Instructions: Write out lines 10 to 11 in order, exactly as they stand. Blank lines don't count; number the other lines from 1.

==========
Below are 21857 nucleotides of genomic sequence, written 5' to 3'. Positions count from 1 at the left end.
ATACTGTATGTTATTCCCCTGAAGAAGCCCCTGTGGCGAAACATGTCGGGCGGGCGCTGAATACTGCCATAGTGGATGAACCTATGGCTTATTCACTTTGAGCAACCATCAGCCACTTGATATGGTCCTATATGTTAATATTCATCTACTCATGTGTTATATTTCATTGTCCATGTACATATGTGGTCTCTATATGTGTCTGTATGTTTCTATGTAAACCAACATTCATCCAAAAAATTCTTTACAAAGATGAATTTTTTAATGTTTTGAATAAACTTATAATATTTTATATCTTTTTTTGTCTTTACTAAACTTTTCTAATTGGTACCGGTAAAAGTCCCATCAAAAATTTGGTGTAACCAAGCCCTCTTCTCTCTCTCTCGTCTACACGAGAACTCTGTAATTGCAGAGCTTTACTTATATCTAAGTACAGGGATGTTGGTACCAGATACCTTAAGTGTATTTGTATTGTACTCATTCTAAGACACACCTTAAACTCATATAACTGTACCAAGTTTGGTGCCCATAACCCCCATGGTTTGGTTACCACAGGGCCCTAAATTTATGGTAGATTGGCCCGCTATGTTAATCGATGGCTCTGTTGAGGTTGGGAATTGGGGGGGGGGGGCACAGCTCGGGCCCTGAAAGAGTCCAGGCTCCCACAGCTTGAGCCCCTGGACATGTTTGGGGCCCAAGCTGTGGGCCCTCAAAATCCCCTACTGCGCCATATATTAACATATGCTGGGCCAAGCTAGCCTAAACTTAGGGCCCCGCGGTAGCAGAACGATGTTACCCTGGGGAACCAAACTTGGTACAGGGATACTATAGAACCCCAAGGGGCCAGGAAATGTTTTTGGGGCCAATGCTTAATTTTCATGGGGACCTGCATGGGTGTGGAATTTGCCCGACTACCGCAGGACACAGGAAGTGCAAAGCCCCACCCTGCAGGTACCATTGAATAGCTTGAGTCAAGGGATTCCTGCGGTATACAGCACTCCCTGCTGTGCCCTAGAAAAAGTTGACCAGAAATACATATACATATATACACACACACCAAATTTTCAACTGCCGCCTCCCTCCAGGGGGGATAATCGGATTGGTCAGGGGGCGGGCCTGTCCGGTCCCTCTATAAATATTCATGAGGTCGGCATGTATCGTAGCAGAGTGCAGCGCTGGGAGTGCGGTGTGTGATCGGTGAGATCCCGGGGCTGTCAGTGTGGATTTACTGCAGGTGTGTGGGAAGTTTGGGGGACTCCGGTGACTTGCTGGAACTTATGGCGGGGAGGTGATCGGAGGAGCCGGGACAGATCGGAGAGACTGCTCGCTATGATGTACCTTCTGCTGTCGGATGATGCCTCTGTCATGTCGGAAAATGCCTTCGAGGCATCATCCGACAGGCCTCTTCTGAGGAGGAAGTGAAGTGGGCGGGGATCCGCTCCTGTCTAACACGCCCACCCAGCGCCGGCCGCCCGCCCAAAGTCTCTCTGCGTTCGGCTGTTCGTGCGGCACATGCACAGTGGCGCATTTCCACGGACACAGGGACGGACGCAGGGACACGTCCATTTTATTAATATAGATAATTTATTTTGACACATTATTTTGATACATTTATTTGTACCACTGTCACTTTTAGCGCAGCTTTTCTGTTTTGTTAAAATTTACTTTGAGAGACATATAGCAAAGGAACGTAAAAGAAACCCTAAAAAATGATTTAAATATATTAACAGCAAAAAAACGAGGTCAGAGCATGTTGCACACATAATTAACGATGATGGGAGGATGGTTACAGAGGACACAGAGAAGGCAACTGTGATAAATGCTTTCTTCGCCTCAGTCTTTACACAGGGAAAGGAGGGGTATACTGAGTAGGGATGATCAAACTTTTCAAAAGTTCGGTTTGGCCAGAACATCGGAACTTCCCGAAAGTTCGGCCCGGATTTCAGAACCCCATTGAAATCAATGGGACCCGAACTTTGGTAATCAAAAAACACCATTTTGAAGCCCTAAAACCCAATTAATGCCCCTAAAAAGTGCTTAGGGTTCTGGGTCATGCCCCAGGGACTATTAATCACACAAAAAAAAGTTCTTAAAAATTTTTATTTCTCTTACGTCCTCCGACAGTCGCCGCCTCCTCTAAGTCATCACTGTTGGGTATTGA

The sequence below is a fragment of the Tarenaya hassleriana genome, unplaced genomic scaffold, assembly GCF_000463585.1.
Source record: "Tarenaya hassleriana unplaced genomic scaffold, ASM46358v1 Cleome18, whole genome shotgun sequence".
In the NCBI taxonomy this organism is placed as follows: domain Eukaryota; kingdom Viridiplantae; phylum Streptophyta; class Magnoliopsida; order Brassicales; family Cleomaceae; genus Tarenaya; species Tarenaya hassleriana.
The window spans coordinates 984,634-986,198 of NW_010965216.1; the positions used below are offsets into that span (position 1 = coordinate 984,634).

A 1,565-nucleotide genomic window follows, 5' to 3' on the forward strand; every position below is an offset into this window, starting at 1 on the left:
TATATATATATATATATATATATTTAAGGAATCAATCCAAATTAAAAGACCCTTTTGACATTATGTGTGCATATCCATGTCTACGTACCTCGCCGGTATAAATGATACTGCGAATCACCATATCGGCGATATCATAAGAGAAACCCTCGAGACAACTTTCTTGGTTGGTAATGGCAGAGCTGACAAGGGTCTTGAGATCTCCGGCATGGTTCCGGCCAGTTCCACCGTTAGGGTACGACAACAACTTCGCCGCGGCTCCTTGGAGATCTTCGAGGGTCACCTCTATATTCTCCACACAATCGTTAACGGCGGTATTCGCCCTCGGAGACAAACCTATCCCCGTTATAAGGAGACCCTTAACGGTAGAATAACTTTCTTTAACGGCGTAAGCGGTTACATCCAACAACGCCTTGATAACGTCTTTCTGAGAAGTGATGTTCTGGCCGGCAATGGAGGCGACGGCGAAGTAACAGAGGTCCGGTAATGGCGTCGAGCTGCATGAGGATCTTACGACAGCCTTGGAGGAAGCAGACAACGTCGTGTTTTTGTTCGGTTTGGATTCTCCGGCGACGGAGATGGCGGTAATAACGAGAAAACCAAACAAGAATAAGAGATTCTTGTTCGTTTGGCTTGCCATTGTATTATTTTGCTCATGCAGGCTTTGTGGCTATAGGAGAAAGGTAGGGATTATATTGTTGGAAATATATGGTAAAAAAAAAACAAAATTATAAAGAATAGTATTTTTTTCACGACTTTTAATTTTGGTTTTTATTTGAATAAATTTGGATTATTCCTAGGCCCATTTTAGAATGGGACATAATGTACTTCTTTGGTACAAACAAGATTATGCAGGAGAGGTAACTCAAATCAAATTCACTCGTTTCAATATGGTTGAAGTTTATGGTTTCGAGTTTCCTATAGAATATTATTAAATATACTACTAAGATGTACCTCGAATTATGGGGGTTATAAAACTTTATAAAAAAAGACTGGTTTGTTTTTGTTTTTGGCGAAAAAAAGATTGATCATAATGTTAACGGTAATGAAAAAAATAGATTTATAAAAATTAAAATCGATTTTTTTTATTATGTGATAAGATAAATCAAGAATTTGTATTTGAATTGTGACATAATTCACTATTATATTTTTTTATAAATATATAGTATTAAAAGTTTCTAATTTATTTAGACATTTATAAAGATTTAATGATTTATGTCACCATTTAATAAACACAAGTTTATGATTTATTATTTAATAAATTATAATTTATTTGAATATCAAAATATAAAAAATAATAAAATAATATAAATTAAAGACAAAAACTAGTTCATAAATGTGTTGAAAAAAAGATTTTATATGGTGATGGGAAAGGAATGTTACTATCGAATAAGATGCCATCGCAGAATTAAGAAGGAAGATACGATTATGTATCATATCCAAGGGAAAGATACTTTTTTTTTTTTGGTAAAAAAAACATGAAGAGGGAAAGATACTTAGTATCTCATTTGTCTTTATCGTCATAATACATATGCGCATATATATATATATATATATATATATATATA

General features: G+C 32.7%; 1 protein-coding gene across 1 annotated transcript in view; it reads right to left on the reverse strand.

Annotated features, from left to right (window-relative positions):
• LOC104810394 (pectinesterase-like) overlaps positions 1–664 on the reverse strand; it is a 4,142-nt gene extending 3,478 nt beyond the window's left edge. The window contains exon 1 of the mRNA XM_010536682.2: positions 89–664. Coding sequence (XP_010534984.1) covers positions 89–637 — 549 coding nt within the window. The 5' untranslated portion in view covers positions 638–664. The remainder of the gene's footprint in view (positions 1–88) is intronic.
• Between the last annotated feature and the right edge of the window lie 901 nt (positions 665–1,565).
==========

Annotated features, from left to right (window-relative positions):
• LOC104810394 (pectinesterase-like) overlaps positions 1–664 on the reverse strand; it is a 4,142-nt gene extending 3,478 nt beyond the window's left edge. The window contains exon 1 of the mRNA XM_010536682.2: positions 89–664. Coding sequence (XP_010534984.1) covers positions 89–637 — 549 coding nt within the window. The 5' untranslated portion in view covers positions 638–664. The remainder of the gene's footprint in view (positions 1–88) is intronic.